Relative Chronology and the Language of Epic

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The songs of the early Greek epos do not survive with reliable dates attached. The texts provide few references to events outside the songs themselves with which to establish a chronology, and thus much study has centered on the language of the songs. This study takes as its starting point the well-known and influential work of Richard Janko on this topic, especially as presented in his Homer, Hesiod, and the hymns: Diachronic development in epic diction, which seeks to establish relative dates for the songs of the epos through statistical analysis of certain linguistic features found therein. Though Janko's methodology is flawed, it does highlight the principal aspects of the question of the epic language and chronology. This thesis first establishes the problematic relationship between the oral tradition and our textual representatives of that tradition, as well as the consequences of that relationship for the question of chronology. The existence of an Aeolic phase of epic diction is next refuted, with important results for chronology. Finally, the evidence of the Homeric digamma reveals the "paradox of archaism." The epic language can be shown to work in such a way that many apparent archaisms depend crucially on innovative forms for their creation. This phenomenon is recognized for the first time as a special kind of innovatory language, one which undermines the possibility for simple, linear development of the epic language on which Janko and others have relied. While this finding does not yield dates of the songs of the early Greek epos, it nevertheless provides a more accurate picture of the nature of the epic language.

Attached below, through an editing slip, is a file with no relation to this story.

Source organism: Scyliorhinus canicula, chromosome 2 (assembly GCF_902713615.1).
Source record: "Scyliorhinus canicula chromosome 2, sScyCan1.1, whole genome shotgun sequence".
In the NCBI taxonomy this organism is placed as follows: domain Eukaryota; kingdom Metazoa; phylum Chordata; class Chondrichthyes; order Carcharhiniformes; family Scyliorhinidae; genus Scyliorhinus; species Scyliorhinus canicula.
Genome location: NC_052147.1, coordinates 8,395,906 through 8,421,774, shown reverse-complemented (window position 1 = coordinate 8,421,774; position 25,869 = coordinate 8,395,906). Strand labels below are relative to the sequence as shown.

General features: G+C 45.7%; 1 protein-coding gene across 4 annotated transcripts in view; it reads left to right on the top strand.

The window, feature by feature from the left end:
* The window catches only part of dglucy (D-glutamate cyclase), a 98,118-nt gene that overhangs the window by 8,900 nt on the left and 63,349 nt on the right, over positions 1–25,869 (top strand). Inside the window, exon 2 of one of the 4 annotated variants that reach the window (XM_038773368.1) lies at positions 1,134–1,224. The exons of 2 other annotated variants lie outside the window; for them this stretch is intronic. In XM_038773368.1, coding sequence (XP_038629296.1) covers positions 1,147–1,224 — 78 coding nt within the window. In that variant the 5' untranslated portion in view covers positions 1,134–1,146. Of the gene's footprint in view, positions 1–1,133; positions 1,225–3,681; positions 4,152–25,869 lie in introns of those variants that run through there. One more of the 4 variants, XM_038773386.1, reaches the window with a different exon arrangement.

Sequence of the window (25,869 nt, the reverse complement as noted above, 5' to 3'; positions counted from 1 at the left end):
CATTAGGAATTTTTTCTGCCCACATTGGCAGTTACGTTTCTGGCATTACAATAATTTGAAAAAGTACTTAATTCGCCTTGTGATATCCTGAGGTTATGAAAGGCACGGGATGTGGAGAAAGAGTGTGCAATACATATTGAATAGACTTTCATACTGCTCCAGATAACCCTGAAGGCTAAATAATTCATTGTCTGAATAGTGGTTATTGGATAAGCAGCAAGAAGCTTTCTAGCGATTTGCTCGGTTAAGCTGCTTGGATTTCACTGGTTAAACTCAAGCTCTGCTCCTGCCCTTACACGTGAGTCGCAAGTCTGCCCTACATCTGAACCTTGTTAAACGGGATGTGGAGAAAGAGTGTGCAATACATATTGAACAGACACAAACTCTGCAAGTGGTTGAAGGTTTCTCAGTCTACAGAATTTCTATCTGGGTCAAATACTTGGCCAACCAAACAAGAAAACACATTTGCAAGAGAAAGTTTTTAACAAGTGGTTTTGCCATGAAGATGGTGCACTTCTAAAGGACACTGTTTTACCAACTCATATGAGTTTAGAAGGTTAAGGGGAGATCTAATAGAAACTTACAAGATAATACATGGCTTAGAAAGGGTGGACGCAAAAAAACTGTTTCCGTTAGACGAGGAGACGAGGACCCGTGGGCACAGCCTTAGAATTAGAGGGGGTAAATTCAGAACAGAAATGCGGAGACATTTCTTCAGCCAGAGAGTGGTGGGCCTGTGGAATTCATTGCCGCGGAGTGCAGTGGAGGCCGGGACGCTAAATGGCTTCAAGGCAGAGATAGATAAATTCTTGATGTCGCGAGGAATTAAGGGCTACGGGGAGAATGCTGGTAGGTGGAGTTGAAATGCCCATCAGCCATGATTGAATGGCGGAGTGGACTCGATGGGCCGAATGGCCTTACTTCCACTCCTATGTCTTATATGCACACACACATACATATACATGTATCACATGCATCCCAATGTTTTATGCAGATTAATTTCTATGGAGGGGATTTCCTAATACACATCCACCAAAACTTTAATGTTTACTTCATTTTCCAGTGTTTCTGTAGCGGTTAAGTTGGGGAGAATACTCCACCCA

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Homer; Epic


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dissertation or thesis

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